SAGE Journal Articles

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SAGE Journal User Guide

Article 1:

Roy, L., Rousseau, J., Fortier, P., & Mottard, J. P. (2009). Perception of community functioning in young adults with recent-onset psychosis: implications for practiceThe British Journal of Occupational Therapy72(10), 424-433.


Introduction: Early and intensive rehabilitation for individuals living with first-episode psychosis (FEP) is a key issue for occupational therapists working in mental health settings. Purpose: The purpose of this multiple case study was to explore the perception of outpatients in a youth psychosis clinic in Montreal regarding their community functioning. Method: Nineteen young adults with FEP were interviewed, using a set of questions developed on the basis of a person-environment relationship theoretical model. The steps of data analysis included the transcription and coding of data, data reduction, the aggregation of themes and visual representation. Findings: The participants experienced more handicap-creating situations than competence situations. The themes included a diminished quality of relationship with parents, social isolation and difficulties in work and academic performance, as well as poor access to education. The perception of the participants on each of these themes is elaborated. Practice implications: Specific intervention targets for young adults with FEP should include issues such as the management of energy level, communication and social skills training, residential stability, academic and work rehabilitation and attention to physical features of the home, school and work environments

Questions to Consider

  1. Describe the role of a family counselor in resolving the incompatibility of parental expectations and young adult functioning.
  2. Discuss the field of academic rehabilitation and how it may be of significance to this population.
  3. How may you assist a young adult with recent-onset psychosis to re-develop social skills and/or combat social isolation?

Article 2:

Rooney, M., Chronis-Tuscano, A., & Yoon, Y. (2011). Substance use in college students with ADHD. Journal of Attention Disorders, 1087054710392536.


Objective: The college years represent a developmental transition during which the initiation and escalation of heavy drinking set the stage for lifelong difficulties with alcohol and other drugs. Evidence from studies of adolescents and young adults with ADHD suggests that college students with the disorder may be uniquely vulnerable to alcohol- and drug-related problems. However, no studies have examined substance use in college students with ADHD. Method: Tobacco, alcohol, illicit drug use, and associated impairment were examined in 91 college students with (n = 53) and without (n = 38) ADHD. Results: ADHD was associated with increased frequency of tobacco use, higher rates of dangerous or hazardous patterns of alcohol use, and higher levels of impairment related to marijuana and non-marijuana illicit drug use, independent of conduct disorder history. Conclusion: These findings suggest that college students with ADHD may be at elevated risk for problematic patterns of substance use.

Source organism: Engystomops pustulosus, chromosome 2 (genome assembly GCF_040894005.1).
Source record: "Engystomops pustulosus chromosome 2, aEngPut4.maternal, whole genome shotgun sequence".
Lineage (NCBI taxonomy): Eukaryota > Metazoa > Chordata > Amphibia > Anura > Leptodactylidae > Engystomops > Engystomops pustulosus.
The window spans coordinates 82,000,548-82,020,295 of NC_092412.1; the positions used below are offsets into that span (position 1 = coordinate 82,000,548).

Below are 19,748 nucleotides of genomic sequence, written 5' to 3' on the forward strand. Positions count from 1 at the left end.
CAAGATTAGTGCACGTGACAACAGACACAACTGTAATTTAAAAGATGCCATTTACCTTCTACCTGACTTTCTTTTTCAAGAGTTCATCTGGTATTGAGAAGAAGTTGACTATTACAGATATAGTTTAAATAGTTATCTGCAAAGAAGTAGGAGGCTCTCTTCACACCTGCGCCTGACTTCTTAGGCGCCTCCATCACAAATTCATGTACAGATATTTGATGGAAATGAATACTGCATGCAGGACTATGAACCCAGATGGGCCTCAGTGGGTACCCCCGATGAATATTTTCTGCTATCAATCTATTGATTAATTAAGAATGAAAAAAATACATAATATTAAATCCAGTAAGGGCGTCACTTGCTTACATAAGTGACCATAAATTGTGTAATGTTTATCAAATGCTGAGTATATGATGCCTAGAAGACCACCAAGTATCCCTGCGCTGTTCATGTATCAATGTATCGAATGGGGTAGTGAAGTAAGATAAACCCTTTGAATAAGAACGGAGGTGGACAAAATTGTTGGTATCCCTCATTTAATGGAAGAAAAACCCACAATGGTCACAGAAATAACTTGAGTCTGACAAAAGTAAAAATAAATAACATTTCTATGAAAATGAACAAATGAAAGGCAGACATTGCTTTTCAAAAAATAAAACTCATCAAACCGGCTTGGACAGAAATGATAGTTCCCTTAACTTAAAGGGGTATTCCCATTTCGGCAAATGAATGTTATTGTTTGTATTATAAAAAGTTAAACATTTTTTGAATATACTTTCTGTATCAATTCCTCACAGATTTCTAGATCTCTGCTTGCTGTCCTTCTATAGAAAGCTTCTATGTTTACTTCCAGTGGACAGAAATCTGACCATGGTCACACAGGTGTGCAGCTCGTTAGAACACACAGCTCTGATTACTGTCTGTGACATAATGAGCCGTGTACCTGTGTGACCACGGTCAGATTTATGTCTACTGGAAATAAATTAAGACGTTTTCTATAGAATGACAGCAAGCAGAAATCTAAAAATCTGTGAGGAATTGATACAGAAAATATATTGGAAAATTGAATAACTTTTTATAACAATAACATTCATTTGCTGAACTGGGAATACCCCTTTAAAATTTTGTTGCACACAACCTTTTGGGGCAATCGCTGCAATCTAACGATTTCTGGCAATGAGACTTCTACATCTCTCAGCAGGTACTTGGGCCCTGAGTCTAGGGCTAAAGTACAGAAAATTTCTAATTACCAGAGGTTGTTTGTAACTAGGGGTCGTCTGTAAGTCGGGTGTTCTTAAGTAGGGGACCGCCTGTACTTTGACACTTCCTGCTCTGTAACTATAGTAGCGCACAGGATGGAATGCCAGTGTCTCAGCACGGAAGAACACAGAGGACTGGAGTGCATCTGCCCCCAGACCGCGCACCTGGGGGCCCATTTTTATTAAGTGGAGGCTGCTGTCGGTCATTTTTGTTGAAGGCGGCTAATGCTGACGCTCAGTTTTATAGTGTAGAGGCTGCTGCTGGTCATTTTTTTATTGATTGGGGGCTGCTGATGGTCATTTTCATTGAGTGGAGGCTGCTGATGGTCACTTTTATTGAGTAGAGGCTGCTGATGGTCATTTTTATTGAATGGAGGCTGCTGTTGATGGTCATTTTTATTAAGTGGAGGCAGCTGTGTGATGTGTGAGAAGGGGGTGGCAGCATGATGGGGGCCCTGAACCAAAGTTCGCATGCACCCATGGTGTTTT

Questions to Consider

  1. Discuss the concept of self-medication as it may relate to substance use in college students with ADHD.
  2. How may utilizing a holistic or wellness model of treatment be appropriate with his population?
  3. Describe your understanding of mental health stigma in college aged persons.

Article 3:

Redmond, C., Larkin, M., & Harrop, C. (2010). The personal meaning of romantic relationships for young people with psychosis. Clinical child psychology and psychiatry.


Romantic relationships are of particular importance to young people, and play a key role in the transition from adolescence to adulthood. Psychosis typically develops during late adolescence or early adulthood, a crucial period for gaining romantic experience. The significance of these relationships for young people with psychosis has never been explored. Eight participants were interviewed about their experiences and perceptions of romantic relationships using a semi-structured interview. The research was conducted using Interpretative Phenomenological Analysis (IPA). Five overarching themes emerged, suggesting that participants experienced conflict regarding romantic relationships, as they considered such relationships incompatible with psychosis, whilst they also associated them with normality and recovery. Relationships were perceived to be “risky”, and participants were concerned with strategies for reducing these risks. Respondents typically perceived themselves to have a relative lack of experience and resources, making it more difficult for them to engage in romantic relationships. As romantic relationships are associated with a range of personal and social benefits, young people who have experienced psychosis may benefit from services supporting them in negotiating stigma and facilitating their involvement in romantic relationships.

Questions to Consider

  1. In what ways may psychosis be seen as a barrier to forming and maintaining romantic relationships?
  2. Describe how you may help a client balance the "riskiness" of a romantic relationship with the possible isolation of refraining from such engagements.
  3. What types of psychological resources do you believe would be most beneficial in aiding romantic relationship formation and maintenance?